Inspired by Fisher’s insight about change in reproductive value over the lifespan, the biologist Peter B. Medawar (1952) made an early attempt to explain the evolution of aging in which he argued that selection should act less at later ages because of the cumulative effect of mortality across ages. That is, by assuming that death rates and reproduction rates are constant across age, a population will have a demographic structure that is comprised of more younger than older adults, with smaller and smaller proportions for older and older age groups. In this demographic structure, younger adults will produce a larger proportion of offspring each year than older members of the population – and therefore younger individuals will contribute more genes to the next generation – resulting in stronger evolutionary selection upon younger than older individuals. Medawar therefore argued that genes whose effects were expressed earlier in life would experience stronger selection, whereas genes expressed very late in life would experience little to no selection. Medawar observed that wild animals infrequently live so long as to suffer from aging, so selection would be unable to eliminate harmful mutations that would be expressed at ages later than death usually occurs in the wild (see also Haldane 1941). The resulting buildup of deleterious mutations would cause aging when expressed in individuals living in safe environments, such as in a lab or a zoo.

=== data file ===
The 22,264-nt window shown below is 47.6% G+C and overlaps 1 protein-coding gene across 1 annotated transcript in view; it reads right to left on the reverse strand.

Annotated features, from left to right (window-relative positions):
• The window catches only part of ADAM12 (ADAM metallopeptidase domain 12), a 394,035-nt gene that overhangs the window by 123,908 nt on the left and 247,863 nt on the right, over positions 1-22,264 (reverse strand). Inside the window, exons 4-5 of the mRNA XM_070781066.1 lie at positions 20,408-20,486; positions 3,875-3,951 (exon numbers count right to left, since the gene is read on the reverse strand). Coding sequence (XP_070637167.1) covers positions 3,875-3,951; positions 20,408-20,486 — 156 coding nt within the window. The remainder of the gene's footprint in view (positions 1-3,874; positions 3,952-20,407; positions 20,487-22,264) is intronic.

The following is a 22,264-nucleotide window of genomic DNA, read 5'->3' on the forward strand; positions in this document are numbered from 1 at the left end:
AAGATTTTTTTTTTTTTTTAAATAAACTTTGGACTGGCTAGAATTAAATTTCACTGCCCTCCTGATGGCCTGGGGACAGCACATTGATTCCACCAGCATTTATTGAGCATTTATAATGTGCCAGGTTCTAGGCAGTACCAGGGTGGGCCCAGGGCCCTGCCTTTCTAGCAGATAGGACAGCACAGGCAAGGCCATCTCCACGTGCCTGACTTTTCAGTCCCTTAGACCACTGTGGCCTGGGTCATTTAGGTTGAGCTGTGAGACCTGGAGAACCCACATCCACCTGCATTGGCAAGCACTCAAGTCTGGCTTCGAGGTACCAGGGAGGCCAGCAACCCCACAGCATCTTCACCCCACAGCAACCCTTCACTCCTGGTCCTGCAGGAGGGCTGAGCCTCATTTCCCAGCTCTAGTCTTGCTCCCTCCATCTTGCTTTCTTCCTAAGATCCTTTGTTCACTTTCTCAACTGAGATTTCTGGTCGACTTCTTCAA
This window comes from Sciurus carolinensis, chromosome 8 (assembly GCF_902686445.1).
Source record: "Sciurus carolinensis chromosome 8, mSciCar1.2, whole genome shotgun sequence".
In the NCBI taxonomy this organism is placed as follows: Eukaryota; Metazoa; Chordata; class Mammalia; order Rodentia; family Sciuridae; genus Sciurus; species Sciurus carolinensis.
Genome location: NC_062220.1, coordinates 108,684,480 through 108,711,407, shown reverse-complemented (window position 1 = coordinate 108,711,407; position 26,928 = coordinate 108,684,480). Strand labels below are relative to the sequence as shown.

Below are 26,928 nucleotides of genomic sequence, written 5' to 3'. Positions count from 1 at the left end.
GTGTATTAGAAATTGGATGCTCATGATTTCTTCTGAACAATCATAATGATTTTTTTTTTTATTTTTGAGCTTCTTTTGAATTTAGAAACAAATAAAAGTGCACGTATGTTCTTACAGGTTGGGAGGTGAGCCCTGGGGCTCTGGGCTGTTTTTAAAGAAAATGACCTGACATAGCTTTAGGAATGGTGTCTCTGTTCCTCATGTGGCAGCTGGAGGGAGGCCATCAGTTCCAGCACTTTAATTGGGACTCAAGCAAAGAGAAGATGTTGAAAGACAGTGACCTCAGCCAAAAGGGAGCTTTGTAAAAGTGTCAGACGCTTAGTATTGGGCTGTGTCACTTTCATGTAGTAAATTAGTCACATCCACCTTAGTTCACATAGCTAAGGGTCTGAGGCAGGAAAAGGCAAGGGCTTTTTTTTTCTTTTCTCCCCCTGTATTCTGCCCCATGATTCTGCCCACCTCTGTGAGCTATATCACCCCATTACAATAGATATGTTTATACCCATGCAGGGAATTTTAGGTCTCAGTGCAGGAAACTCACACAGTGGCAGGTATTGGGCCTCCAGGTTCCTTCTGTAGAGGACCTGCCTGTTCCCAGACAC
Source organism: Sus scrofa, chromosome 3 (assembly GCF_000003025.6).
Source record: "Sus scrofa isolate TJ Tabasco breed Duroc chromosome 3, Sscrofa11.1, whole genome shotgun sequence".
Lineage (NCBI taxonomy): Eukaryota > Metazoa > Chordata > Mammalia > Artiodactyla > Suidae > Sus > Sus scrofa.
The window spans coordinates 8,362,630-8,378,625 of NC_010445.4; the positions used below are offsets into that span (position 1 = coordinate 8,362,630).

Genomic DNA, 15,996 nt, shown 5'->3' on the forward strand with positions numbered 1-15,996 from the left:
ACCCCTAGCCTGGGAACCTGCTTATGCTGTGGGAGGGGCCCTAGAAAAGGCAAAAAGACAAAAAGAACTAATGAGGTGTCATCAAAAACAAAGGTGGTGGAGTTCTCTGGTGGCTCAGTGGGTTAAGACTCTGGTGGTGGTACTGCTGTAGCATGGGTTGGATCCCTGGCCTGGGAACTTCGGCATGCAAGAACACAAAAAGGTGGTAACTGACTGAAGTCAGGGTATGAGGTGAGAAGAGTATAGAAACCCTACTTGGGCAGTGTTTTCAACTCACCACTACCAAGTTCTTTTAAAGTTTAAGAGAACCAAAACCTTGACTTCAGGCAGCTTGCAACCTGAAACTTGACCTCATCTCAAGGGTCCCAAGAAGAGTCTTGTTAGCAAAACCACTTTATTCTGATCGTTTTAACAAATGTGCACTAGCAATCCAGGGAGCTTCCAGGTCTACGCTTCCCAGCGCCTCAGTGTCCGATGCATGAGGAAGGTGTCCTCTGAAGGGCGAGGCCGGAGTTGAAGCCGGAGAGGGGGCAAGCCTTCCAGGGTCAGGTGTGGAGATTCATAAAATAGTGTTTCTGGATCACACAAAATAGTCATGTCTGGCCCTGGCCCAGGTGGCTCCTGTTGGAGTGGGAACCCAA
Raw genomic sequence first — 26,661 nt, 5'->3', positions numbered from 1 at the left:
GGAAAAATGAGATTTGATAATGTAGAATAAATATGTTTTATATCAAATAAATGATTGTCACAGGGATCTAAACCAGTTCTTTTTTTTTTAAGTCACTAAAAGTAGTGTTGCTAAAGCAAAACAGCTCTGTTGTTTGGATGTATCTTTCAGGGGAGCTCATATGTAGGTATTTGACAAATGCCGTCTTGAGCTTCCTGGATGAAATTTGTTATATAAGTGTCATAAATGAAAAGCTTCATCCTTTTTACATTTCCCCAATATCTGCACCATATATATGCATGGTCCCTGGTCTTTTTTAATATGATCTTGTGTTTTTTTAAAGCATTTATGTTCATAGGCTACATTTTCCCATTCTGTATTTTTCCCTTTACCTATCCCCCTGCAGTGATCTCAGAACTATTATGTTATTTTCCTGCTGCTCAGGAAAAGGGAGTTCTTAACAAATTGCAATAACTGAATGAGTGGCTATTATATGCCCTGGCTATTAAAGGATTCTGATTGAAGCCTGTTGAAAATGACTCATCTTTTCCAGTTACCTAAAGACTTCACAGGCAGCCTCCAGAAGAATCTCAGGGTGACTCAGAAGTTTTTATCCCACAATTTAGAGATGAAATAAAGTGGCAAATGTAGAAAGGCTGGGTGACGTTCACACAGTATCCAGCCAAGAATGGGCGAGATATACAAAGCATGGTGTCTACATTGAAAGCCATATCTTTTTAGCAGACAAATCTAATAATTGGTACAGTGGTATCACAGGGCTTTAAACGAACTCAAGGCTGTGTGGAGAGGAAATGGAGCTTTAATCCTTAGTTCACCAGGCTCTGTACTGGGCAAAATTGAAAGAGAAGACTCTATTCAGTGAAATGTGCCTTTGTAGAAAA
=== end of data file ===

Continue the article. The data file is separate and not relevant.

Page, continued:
George C. Williams (1957) also attempted to explain aging based on age-specific strength of selection. He argued, in particular, that strong selection early in life but weaker selection later in life would result in populations carrying pleiotropic genes – specifically genes with beneficial effects early in life but detrimental effects later in life. The harmful effects of pleiotropic genes in late life, Williams argued, would result in aging.
Building largely on the work of Fisher (1930) and Williams (1957), William D. Hamilton (1966) made explicit the mathematics underlying the intuitions of others about how the strength of selection varies across ages and therefore results in aging. In particular, Hamilton improved upon Fisher’s proposal that evolutionary forces work on reproductive value. For example, Hamilton showed that a population that is decreasing in size fast enough has stronger selection on older than younger individuals (Charlesworth 1980). Hamilton demonstrated mathematically how the strength of natural selection on survival and fecundity varied across ages during the life cycle.